What Is a contusion?
Bruising isn’t like most injuries where your skin breaks and starts to bleed. When you bruise, the force that hit you was not powerful enough to break your skin. Instead, it was powerful enough to break the tiny blood vessels beneath your skin and cause them to bleed.
Contusions can range in severity. They can be small and harmless. They can also be larger and lead to serious complications.
You can get a bruise from knocking your knee against a table or by sustaining a heavy blow to the head. A head injury can even bruise a part of your brain. This is called a cerebral contusion.
Anyone can get a bruise, but children, athletes who play sports, and people who are older are more likely to get contusions. Contusions can happen on the:
While all types of contusions will cause at least some discomfort, bone contusions are the most painful. They also take the longest to heal. It’s common for other injuries to happen alongside a bone bruise, such as a ligament sprain.
The typical signs and symptoms of a contusion involve:
- Discoloration of the skin: Your skin may darken or turn a black-purple color when you first sustain a contusion. In the following days or weeks that color will change as the bruise heals.
- Affected area is weak and stiff: You may feel pain when pressing on the affected area.
- Swelling on the site: The area where you sustained the bruise could be swollen and painful. You’ll probably have limited range of motion in that area.
Diagnosis for a contusion
Only a licensed healthcare professional can diagnose whether your contusion is serious enough to need further medical care than simply rest and time.
You should see the doctor for your contusion if:
- The swelling on your contusion doesn’t reduce or show any signs of healing after 1 to 2 days.
- It’s a particularly large bruise.
- The trauma you sustained was to your head.
- The bruise limits your range of motion in a joint, like the knee or elbow.
Your doctor will ask you about your symptoms and medical history. They may give you an x-ray to rule out any broken bones. If they suspect a bone bruise, they can recommend a magnetic resonance imaging (MRI) scan to confirm the diagnosis. An MRI is the only way to see a bone bruise.
Treatments for a contusion
Most bruises heal quickly without the need for careful treatment. There are steps you can take to speed the healing process and make sure your bruise doesn’t cause any complications.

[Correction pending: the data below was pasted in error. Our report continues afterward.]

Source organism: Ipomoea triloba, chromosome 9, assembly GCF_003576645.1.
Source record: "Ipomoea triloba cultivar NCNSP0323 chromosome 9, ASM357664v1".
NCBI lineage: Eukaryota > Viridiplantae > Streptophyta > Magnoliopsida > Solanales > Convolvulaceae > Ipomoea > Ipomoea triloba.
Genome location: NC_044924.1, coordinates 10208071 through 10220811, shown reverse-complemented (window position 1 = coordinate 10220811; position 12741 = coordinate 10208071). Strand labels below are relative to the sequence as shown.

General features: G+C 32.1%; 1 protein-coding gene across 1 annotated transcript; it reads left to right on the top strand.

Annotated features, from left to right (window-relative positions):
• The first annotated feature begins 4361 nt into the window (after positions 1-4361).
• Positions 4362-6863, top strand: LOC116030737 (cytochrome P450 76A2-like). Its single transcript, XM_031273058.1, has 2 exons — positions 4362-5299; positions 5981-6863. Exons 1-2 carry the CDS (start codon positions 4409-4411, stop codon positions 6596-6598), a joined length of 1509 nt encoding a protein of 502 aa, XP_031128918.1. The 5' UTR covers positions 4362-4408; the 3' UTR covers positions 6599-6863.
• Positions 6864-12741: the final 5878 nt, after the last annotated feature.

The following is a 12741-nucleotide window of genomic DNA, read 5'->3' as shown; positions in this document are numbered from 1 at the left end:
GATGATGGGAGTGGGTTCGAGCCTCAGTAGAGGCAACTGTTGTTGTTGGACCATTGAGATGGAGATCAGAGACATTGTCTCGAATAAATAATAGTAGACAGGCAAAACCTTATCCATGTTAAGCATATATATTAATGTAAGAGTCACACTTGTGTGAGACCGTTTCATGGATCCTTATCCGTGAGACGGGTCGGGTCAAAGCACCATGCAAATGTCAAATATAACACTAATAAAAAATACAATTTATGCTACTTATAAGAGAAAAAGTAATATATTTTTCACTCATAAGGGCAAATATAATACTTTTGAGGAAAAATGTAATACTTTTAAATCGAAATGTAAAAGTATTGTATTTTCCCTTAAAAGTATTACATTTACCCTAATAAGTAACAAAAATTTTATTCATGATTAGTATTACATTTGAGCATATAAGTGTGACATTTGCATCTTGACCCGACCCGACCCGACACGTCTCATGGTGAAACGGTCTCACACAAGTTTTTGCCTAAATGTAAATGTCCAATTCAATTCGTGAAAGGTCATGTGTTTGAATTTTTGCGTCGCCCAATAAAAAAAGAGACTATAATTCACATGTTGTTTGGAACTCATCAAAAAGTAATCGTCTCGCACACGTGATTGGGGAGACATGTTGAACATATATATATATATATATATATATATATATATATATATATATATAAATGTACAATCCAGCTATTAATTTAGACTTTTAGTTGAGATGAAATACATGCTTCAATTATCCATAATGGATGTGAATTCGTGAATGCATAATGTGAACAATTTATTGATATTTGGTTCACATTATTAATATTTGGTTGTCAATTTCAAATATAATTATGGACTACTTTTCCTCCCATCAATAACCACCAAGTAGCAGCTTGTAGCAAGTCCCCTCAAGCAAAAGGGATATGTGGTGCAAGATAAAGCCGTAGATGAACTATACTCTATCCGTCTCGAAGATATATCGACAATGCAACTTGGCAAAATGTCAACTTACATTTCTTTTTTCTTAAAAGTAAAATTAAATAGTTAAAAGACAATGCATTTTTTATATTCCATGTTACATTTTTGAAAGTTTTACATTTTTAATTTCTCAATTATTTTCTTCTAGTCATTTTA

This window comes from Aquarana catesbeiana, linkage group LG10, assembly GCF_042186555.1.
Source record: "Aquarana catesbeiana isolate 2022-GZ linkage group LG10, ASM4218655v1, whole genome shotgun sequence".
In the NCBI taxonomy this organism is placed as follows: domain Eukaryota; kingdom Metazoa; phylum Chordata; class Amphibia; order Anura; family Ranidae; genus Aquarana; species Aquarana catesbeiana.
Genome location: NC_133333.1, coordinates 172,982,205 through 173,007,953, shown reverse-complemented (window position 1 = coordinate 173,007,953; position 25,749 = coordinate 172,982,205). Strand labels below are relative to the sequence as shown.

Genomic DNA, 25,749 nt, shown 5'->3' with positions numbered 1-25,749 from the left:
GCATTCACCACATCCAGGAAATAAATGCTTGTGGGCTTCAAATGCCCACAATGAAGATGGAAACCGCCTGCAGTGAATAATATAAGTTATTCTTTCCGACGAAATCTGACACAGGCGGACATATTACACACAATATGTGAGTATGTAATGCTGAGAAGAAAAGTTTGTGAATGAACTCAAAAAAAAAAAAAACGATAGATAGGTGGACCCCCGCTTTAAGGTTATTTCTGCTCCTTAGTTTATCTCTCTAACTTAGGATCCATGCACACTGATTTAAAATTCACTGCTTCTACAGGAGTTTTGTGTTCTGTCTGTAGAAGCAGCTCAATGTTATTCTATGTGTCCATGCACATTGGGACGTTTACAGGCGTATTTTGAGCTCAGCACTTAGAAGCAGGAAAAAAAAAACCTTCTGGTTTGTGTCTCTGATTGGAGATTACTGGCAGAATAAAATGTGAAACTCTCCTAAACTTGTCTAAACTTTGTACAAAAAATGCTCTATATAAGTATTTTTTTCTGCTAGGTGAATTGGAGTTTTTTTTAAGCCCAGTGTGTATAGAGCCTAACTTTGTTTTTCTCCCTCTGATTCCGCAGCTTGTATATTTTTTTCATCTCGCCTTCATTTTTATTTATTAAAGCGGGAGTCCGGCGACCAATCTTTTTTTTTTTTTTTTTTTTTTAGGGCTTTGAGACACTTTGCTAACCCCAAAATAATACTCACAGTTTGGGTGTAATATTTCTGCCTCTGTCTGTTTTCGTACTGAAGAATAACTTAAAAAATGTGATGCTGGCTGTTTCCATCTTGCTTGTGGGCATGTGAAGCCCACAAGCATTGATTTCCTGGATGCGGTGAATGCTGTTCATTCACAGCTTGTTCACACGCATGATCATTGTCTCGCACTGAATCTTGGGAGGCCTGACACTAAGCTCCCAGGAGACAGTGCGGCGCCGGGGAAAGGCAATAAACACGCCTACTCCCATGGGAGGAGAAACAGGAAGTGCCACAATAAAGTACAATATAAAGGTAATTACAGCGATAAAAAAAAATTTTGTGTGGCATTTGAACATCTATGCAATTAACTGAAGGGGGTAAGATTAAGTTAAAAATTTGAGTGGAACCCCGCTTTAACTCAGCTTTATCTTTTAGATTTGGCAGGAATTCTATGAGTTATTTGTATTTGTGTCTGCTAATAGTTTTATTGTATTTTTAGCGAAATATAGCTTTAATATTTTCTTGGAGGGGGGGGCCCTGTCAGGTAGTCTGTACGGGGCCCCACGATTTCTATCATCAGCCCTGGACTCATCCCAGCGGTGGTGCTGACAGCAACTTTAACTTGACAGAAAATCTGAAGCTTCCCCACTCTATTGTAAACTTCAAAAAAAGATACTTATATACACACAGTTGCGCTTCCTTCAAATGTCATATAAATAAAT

You might still see some discoloration of the skin after the pain goes away.
During the first 24 to 48 hours after the bruising, it’s important to follow the RICE method to speed healing:
- Rest: This means avoid moving the affected area. If the bruise affects your joints or ligaments, the doctor may prescribe crutches or a supportive sling to use while the injury heals.
- Ice: Icing the bruised area will help any swelling go down. Apply an ice pack for 10 to 20 minute intervals, three or more times a day to reduce swelling.
- Compress: Using a compression bandage, especially on a joint like the knee, will reduce the swelling and provide support.
- Elevate: Elevate the affected area above your heart level. This will reduce the blood flow to the area and also work to reduce swelling so the healing process can take place.
You may need to wear a brace or walk with crutches to limit movement in the bruised area. This will help speed your healing and ease your pain.
Complications of contusions
You might face these serious complications if you have a severe contusion and it is left untreated:
- Avascular necrosis: This condition can happen if you have a very large bone bruise and your body has trouble returning blood circulation to the bone. This causes a portion of the bone tissue to die.
- Compartment syndrome: Compartment syndrome happens when your injury causes the pressure in your muscles to reach dangerously high levels. It decreases blood flow, which can prevent blood and nutrients from reaching your muscles.
- Myositis ossificans: This condition can cause you to develop bones inside of muscle tissue. This is often the result of repeated deep bone bruises to the same tissue.
Health Solutions From Our Sponsors
Nationwide Children's: "Contusions & Bruises."
OrthoInfo: "Compartment Syndrome."
OrthoInfo: "Muscle Contusion (Bruise)."
University of Rochester Medical Center: "Bone Bruise."
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